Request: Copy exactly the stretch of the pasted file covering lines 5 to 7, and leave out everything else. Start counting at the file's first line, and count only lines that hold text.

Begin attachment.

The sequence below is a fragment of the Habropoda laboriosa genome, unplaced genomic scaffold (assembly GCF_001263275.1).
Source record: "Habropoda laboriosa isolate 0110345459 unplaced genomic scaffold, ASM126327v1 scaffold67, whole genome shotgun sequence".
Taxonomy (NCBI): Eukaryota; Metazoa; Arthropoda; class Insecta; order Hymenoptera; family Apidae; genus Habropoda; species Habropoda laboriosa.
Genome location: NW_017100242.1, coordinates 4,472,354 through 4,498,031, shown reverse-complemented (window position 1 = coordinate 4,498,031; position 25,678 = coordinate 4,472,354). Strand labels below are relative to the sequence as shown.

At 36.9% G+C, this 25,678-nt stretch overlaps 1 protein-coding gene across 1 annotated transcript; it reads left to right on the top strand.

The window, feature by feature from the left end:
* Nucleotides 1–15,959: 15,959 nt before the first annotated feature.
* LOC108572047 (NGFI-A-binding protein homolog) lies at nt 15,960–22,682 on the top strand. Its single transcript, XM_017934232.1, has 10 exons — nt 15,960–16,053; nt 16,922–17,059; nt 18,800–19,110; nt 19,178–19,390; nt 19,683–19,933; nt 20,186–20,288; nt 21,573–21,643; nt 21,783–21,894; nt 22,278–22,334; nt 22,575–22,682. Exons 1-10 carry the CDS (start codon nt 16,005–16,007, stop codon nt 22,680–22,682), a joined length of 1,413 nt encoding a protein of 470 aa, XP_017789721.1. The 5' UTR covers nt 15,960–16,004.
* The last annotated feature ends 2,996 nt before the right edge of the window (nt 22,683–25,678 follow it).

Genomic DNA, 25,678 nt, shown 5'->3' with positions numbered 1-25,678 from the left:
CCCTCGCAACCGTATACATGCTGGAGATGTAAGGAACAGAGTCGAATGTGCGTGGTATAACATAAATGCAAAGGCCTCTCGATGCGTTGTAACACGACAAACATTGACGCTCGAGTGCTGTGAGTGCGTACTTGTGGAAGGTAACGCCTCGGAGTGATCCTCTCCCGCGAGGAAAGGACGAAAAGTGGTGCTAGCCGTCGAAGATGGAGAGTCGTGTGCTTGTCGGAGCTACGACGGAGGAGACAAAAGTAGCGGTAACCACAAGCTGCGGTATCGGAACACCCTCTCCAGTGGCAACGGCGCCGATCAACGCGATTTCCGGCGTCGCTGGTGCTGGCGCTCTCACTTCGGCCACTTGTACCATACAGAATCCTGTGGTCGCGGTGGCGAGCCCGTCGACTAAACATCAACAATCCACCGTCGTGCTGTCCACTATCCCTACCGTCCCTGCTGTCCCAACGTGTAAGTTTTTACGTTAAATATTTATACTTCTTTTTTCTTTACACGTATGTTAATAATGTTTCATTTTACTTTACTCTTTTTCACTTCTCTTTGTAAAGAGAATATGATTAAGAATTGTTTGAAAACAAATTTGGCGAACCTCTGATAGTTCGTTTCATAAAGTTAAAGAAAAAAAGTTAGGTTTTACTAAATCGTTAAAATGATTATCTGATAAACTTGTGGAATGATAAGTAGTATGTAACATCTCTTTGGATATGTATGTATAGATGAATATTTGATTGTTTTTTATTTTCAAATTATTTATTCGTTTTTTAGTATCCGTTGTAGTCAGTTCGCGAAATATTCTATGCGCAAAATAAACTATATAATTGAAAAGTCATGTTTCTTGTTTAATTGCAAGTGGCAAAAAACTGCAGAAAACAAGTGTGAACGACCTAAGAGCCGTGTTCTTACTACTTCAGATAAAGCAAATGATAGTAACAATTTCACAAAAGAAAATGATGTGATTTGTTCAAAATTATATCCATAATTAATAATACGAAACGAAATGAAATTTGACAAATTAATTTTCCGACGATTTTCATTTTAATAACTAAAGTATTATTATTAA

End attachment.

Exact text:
At 36.9% G+C, this 25,678-nt stretch overlaps 1 protein-coding gene across 1 annotated transcript; it reads left to right on the top strand.

The window, feature by feature from the left end:
* Nucleotides 1–15,959: 15,959 nt before the first annotated feature.